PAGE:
Repo can learn a lot from the securities lending market. Automation in securities lending post-trades processing is at an advanced state whereas repo participants are at various stages of transitioning from manual to electronic practices. This article draws on Pirum’s recent market experiences to identify opportunities for repo market participants going forward.
Financial markets are looking for automation. It is clear that Straight-through Processing (STP) creates efficiencies by reducing operational errors and managing complexity across hundreds or thousands of transactions requires systems that can scale effectively. The trend towards automation has been as notable in securities finance as anywhere else, where managing balance sheet exposure is a critical part of the trading exercise. STP enables near real-time analytics of counterparty and risk positions, which translates into tangible cost savings where collateral exposures are reduced.
The repo market has lagged behind securities lending in post-trade automation. This imbalance is beginning to change as previously manual repo processes are not supportable given a competitive cost environment, ongoing balance sheet constraints and the increased application of technology on all trading desks. Repo is already a key product that many firms use to control their liquidity and capital exposures; close management of repo trading activity is a prerequisite for effective capital management. Going forward, it is expected that more repo trading will become automated partly to support regulatory requirements as well.
A transition to repo automation will happen most successfully if the market has a vision for where it is heading. Securities lending offers one such vision, having made the transition from a manual to electronic market already in both the front and back office.
Automated or not?
Today’s repo market is an agglomeration of bilateral and central counterparty (CCP) cleared trades amongst government, bank and cash management participants worldwide. The December 2017 ICMA European repo market survey shows that direct transactions with bilateral processing are the most popular, with tri-party, Interdealer Brokers and Automated Trading Systems all having an active role (see Exhibit 1). Following the trade, collateral movements and valuations may be managed internally, by tri-party, a CCP or a tri-party agent after receiving netting details from CCPs. Most firms are using internal systems to reconcile their outstanding CCP and bilateral positions.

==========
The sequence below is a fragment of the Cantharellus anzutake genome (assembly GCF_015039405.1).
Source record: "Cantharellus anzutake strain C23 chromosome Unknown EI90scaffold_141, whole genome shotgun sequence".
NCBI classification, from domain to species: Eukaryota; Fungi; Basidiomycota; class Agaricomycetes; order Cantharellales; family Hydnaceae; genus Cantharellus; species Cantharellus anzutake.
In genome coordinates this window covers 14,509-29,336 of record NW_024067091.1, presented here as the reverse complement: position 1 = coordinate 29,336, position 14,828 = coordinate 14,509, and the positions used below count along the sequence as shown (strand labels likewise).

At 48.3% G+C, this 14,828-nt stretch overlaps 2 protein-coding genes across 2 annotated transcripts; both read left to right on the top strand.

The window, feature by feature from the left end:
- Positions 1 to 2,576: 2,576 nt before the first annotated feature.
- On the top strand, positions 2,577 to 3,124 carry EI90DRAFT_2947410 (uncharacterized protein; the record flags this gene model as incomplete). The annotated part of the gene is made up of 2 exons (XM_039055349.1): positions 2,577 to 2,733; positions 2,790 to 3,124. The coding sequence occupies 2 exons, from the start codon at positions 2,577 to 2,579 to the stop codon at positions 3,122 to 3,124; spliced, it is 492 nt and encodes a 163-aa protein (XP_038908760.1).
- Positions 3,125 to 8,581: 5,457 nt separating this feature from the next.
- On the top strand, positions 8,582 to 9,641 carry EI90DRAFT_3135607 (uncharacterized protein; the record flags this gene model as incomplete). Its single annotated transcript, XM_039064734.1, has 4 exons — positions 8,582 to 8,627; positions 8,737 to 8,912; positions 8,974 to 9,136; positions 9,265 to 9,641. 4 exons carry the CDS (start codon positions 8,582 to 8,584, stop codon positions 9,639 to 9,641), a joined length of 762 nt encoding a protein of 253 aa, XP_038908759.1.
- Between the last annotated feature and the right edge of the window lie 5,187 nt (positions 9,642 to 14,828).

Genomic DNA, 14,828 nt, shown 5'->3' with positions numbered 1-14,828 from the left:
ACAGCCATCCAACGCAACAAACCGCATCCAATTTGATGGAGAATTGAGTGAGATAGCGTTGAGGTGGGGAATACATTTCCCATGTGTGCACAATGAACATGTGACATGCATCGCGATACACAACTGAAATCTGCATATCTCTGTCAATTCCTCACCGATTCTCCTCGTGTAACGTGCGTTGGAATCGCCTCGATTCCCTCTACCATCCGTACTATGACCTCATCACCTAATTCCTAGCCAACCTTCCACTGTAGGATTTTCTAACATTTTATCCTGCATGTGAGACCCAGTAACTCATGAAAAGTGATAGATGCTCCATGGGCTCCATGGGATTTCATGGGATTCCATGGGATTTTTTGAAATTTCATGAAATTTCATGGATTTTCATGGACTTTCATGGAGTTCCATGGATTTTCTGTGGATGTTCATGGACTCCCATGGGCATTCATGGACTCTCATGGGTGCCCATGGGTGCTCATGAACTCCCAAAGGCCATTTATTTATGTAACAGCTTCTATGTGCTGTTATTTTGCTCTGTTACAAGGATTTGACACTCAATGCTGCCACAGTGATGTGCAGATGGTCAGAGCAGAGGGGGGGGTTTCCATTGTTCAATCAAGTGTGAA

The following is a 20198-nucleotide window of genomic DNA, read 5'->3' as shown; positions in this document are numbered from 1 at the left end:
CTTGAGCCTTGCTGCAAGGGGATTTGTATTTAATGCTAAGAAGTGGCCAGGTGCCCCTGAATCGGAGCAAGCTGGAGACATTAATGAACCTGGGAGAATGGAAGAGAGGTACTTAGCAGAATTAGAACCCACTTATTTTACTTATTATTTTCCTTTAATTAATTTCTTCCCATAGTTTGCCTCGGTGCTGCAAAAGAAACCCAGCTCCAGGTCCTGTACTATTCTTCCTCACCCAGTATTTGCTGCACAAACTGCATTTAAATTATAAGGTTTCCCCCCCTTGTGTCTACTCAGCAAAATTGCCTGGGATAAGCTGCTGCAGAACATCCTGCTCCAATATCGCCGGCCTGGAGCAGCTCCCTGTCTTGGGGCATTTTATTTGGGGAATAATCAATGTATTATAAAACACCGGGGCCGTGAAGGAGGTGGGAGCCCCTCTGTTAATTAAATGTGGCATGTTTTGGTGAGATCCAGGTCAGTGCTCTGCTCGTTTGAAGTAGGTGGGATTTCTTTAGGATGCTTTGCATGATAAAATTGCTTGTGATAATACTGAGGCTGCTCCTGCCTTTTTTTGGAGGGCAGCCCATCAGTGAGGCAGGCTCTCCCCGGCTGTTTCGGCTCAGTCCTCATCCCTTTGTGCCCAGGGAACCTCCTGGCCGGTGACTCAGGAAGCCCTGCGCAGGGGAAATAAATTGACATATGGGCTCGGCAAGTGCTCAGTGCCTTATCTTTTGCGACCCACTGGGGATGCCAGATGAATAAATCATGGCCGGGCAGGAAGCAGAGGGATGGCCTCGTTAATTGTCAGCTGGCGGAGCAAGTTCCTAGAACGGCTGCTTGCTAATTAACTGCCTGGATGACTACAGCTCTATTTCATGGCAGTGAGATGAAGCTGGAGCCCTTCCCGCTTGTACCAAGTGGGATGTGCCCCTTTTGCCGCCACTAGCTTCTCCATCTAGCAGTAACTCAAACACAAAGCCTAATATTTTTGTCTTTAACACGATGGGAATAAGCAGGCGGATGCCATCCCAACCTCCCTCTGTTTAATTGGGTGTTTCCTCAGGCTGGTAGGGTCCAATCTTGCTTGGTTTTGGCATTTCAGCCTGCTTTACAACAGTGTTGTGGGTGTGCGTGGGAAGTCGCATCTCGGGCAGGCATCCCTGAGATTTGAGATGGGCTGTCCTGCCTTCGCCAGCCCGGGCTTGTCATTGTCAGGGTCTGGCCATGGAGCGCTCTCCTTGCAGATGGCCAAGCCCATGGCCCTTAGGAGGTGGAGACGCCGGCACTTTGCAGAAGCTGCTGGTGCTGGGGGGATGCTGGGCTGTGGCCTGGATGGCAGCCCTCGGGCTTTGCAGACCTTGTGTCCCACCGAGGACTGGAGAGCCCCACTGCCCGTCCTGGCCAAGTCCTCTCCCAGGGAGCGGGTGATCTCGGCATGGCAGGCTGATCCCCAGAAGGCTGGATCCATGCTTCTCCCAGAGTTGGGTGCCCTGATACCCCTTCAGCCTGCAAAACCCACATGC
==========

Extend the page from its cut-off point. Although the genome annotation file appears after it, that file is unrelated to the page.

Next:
The repo market struggles with its own inefficiencies, some of which are now being mitigated by firms adopting more advanced technology to manage the processing. In recent years there has been focus on netting only at end of quarter, which has resulted in last minute scrambles to rebalance trading books. Correspondingly, repo has not always been integrated with other balance sheet metrics in a timely fashion, leading Treasury managers to direct repo transactions that lift or lower liquidity requirements to the detriment of the trading desk. All three of these challenges are receding although the pace varies by firm type and sophistication.
On the other hand, securities lending is one of the most automated business activities from a post-trade perspective in capital markets. Repo may be more automated on the trading side due to more plain vanilla transactions, but in post-trade, there is more manual work required to ensure smooth processing. Securities lending post-trade on the other hand is managed by vendors that consolidate trade information and act as connectivity hubs in order to streamline the trade lifecycle. Securities lending transactions are easily captured on one or several platforms for reporting and capital management purposes.
Operational inefficiencies still exist in securities lending but are rare; the primary exceptions occur when firms fail to deliver securities that have been recalled. A recent ISLA survey of securities lending settlement practices showed that five out of seven reporting borrowers said that their settlement rates for new borrows was over 80%. When fails occur, they are almost always because settlement instructions are not in place. 83% of respondents with a plan said that they will use pre-trade matching services to improve settlement rates prior to the introduction of the Central Securities Depositories Regulation (CSDR).
Similar data does not exist for the repo market, but anecdotally, fail rates can be much higher than the securities lending market. In 2016, the US Treasury repo market had fail rates spike to 13%, the result of balance sheet tightening and less inventory held by primary dealers. Balance sheet constraints will continue to drive the need to reduce fail rates. Fails in any market increase counterparty risk, unsecured credit costs and could have knock-on effects leading to poor trading and operational market functioning.